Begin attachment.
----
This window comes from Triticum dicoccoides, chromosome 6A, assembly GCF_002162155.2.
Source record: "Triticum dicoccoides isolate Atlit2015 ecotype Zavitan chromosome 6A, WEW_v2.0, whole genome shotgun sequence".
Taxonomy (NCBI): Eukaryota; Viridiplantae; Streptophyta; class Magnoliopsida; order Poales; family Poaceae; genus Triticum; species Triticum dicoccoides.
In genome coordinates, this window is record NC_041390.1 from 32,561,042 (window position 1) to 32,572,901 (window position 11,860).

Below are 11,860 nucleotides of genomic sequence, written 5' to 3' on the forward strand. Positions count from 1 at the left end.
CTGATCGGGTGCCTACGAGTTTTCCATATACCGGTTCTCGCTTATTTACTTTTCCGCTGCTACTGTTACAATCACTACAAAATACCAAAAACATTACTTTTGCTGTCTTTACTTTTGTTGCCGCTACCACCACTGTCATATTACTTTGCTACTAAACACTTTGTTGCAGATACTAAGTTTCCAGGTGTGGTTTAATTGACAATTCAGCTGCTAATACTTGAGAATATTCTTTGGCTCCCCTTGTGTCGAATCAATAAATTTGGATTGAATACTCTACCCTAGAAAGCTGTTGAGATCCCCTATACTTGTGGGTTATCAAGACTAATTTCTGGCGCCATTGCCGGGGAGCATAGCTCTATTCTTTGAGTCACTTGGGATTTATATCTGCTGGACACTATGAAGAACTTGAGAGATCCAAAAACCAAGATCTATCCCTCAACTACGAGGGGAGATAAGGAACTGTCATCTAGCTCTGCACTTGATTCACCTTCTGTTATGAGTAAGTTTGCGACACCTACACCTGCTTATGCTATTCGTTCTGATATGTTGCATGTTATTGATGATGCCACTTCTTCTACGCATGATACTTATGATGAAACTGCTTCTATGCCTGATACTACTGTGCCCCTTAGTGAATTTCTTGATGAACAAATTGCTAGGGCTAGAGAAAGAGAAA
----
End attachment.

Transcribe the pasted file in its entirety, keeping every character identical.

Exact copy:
This window comes from Triticum dicoccoides, chromosome 6A, assembly GCF_002162155.2.
Source record: "Triticum dicoccoides isolate Atlit2015 ecotype Zavitan chromosome 6A, WEW_v2.0, whole genome shotgun sequence".
Taxonomy (NCBI): Eukaryota; Viridiplantae; Streptophyta; class Magnoliopsida; order Poales; family Poaceae; genus Triticum; species Triticum dicoccoides.
In genome coordinates, this window is record NC_041390.1 from 32,561,042 (window position 1) to 32,572,901 (window position 11,860).

Below are 11,860 nucleotides of genomic sequence, written 5' to 3' on the forward strand. Positions count from 1 at the left end.
CTGATCGGGTGCCTACGAGTTTTCCATATACCGGTTCTCGCTTATTTACTTTTCCGCTGCTACTGTTACAATCACTACAAAATACCAAAAACATTACTTTTGCTGTCTTTACTTTTGTTGCCGCTACCACCACTGTCATATTACTTTGCTACTAAACACTTTGTTGCAGATACTAAGTTTCCAGGTGTGGTTTAATTGACAATTCAGCTGCTAATACTTGAGAATATTCTTTGGCTCCCCTTGTGTCGAATCAATAAATTTGGATTGAATACTCTACCCTAGAAAGCTGTTGAGATCCCCTATACTTGTGGGTTATCAAGACTAATTTCTGGCGCCATTGCCGGGGAGCATAGCTCTATTCTTTGAGTCACTTGGGATTTATATCTGCTGGACACTATGAAGAACTTGAGAGATCCAAAAACCAAGATCTATCCCTCAACTACGAGGGGAGATAAGGAACTGTCATCTAGCTCTGCACTTGATTCACCTTCTGTTATGAGTAAGTTTGCGACACCTACACCTGCTTATGCTATTCGTTCTGATATGTTGCATGTTATTGATGATGCCACTTCTTCTACGCATGATACTTATGATGAAACTGCTTCTATGCCTGATACTACTGTGCCCCTTAGTGAATTTCTTGATGAACAAATTGCTAGGGCTAGAGAAAGAGAAA